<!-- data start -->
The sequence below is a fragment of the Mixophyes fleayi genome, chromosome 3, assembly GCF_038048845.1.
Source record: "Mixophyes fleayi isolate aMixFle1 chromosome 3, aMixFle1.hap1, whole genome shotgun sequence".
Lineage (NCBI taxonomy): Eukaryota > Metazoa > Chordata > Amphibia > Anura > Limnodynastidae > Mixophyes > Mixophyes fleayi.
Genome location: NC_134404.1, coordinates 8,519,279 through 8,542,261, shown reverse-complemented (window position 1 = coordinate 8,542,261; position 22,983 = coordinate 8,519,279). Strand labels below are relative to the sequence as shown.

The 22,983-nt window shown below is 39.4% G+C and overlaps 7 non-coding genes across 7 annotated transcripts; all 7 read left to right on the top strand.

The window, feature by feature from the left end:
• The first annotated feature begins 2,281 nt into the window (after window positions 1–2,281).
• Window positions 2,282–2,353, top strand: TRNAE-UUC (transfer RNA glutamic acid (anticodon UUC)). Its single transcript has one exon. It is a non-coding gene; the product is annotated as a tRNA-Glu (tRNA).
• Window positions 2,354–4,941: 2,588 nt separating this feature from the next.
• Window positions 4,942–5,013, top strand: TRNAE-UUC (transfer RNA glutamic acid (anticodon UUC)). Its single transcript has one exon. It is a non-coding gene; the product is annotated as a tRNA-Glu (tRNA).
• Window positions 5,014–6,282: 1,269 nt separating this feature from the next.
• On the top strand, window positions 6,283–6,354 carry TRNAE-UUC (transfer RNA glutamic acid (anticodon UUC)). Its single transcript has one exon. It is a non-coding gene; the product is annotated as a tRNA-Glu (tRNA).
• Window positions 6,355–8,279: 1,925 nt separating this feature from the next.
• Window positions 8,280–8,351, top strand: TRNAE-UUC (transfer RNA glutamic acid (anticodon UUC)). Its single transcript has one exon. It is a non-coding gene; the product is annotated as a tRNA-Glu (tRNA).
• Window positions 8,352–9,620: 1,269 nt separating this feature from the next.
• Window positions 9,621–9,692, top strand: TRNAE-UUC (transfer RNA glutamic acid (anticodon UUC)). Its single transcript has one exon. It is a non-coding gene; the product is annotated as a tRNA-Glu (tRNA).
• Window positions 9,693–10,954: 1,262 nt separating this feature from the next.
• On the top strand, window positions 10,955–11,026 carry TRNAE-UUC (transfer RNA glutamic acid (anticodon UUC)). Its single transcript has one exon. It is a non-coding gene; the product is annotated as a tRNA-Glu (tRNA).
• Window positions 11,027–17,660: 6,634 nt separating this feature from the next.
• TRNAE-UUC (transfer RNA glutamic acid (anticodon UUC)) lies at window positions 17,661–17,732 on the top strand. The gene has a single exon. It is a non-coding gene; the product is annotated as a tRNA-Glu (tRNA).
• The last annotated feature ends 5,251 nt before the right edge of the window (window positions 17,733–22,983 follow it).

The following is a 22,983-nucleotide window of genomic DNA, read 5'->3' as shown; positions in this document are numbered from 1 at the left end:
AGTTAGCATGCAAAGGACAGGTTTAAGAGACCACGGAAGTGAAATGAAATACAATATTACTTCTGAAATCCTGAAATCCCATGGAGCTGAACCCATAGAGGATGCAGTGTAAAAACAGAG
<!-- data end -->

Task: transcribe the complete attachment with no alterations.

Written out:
The sequence below is a fragment of the Mixophyes fleayi genome, chromosome 3, assembly GCF_038048845.1.
Source record: "Mixophyes fleayi isolate aMixFle1 chromosome 3, aMixFle1.hap1, whole genome shotgun sequence".
Lineage (NCBI taxonomy): Eukaryota > Metazoa > Chordata > Amphibia > Anura > Limnodynastidae > Mixophyes > Mixophyes fleayi.
Genome location: NC_134404.1, coordinates 8,519,279 through 8,542,261, shown reverse-complemented (window position 1 = coordinate 8,542,261; position 22,983 = coordinate 8,519,279). Strand labels below are relative to the sequence as shown.

The 22,983-nt window shown below is 39.4% G+C and overlaps 7 non-coding genes across 7 annotated transcripts; all 7 read left to right on the top strand.

The window, feature by feature from the left end:
• The first annotated feature begins 2,281 nt into the window (after window positions 1–2,281).
• Window positions 2,282–2,353, top strand: TRNAE-UUC (transfer RNA glutamic acid (anticodon UUC)). Its single transcript has one exon. It is a non-coding gene; the product is annotated as a tRNA-Glu (tRNA).
• Window positions 2,354–4,941: 2,588 nt separating this feature from the next.
• Window positions 4,942–5,013, top strand: TRNAE-UUC (transfer RNA glutamic acid (anticodon UUC)). Its single transcript has one exon. It is a non-coding gene; the product is annotated as a tRNA-Glu (tRNA).
• Window positions 5,014–6,282: 1,269 nt separating this feature from the next.
• On the top strand, window positions 6,283–6,354 carry TRNAE-UUC (transfer RNA glutamic acid (anticodon UUC)). Its single transcript has one exon. It is a non-coding gene; the product is annotated as a tRNA-Glu (tRNA).
• Window positions 6,355–8,279: 1,925 nt separating this feature from the next.
• Window positions 8,280–8,351, top strand: TRNAE-UUC (transfer RNA glutamic acid (anticodon UUC)). Its single transcript has one exon. It is a non-coding gene; the product is annotated as a tRNA-Glu (tRNA).
• Window positions 8,352–9,620: 1,269 nt separating this feature from the next.
• Window positions 9,621–9,692, top strand: TRNAE-UUC (transfer RNA glutamic acid (anticodon UUC)). Its single transcript has one exon. It is a non-coding gene; the product is annotated as a tRNA-Glu (tRNA).
• Window positions 9,693–10,954: 1,262 nt separating this feature from the next.
• On the top strand, window positions 10,955–11,026 carry TRNAE-UUC (transfer RNA glutamic acid (anticodon UUC)). Its single transcript has one exon. It is a non-coding gene; the product is annotated as a tRNA-Glu (tRNA).
• Window positions 11,027–17,660: 6,634 nt separating this feature from the next.
• TRNAE-UUC (transfer RNA glutamic acid (anticodon UUC)) lies at window positions 17,661–17,732 on the top strand. The gene has a single exon. It is a non-coding gene; the product is annotated as a tRNA-Glu (tRNA).
• The last annotated feature ends 5,251 nt before the right edge of the window (window positions 17,733–22,983 follow it).

The following is a 22,983-nucleotide window of genomic DNA, read 5'->3' as shown; positions in this document are numbered from 1 at the left end:
AGTTAGCATGCAAAGGACAGGTTTAAGAGACCACGGAAGTGAAATGAAATACAATATTACTTCTGAAATCCTGAAATCCCATGGAGCTGAACCCATAGAGGATGCAGTGTAAAAACAGAG